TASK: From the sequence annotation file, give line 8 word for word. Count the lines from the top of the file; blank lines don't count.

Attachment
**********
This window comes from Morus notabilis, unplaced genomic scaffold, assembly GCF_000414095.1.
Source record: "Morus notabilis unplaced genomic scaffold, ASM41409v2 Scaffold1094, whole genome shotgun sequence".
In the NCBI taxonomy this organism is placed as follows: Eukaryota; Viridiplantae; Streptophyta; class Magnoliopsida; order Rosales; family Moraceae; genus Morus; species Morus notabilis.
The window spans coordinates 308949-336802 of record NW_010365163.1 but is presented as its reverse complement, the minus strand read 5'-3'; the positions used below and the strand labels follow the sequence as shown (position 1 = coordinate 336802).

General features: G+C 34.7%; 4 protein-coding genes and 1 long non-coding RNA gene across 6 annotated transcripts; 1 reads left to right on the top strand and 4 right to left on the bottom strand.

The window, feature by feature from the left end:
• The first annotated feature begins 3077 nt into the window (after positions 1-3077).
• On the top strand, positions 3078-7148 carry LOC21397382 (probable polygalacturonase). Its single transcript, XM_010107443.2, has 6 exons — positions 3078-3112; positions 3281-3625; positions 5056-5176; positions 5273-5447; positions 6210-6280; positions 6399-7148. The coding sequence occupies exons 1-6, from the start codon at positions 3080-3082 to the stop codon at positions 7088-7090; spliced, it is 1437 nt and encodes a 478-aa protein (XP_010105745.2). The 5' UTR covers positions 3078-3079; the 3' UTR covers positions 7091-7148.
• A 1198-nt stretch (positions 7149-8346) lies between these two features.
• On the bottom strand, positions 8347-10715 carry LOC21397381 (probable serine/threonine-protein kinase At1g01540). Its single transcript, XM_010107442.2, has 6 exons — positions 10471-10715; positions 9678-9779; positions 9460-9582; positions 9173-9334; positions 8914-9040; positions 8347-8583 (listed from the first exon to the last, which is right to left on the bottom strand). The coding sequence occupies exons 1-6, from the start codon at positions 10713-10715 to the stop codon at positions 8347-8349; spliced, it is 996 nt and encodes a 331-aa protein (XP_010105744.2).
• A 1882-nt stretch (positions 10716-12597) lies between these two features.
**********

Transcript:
• On the top strand, positions 3078-7148 carry LOC21397382 (probable polygalacturonase). Its single transcript, XM_010107443.2, has 6 exons — positions 3078-3112; positions 3281-3625; positions 5056-5176; positions 5273-5447; positions 6210-6280; positions 6399-7148. The coding sequence occupies exons 1-6, from the start codon at positions 3080-3082 to the stop codon at positions 7088-7090; spliced, it is 1437 nt and encodes a 478-aa protein (XP_010105745.2). The 5' UTR covers positions 3078-3079; the 3' UTR covers positions 7091-7148.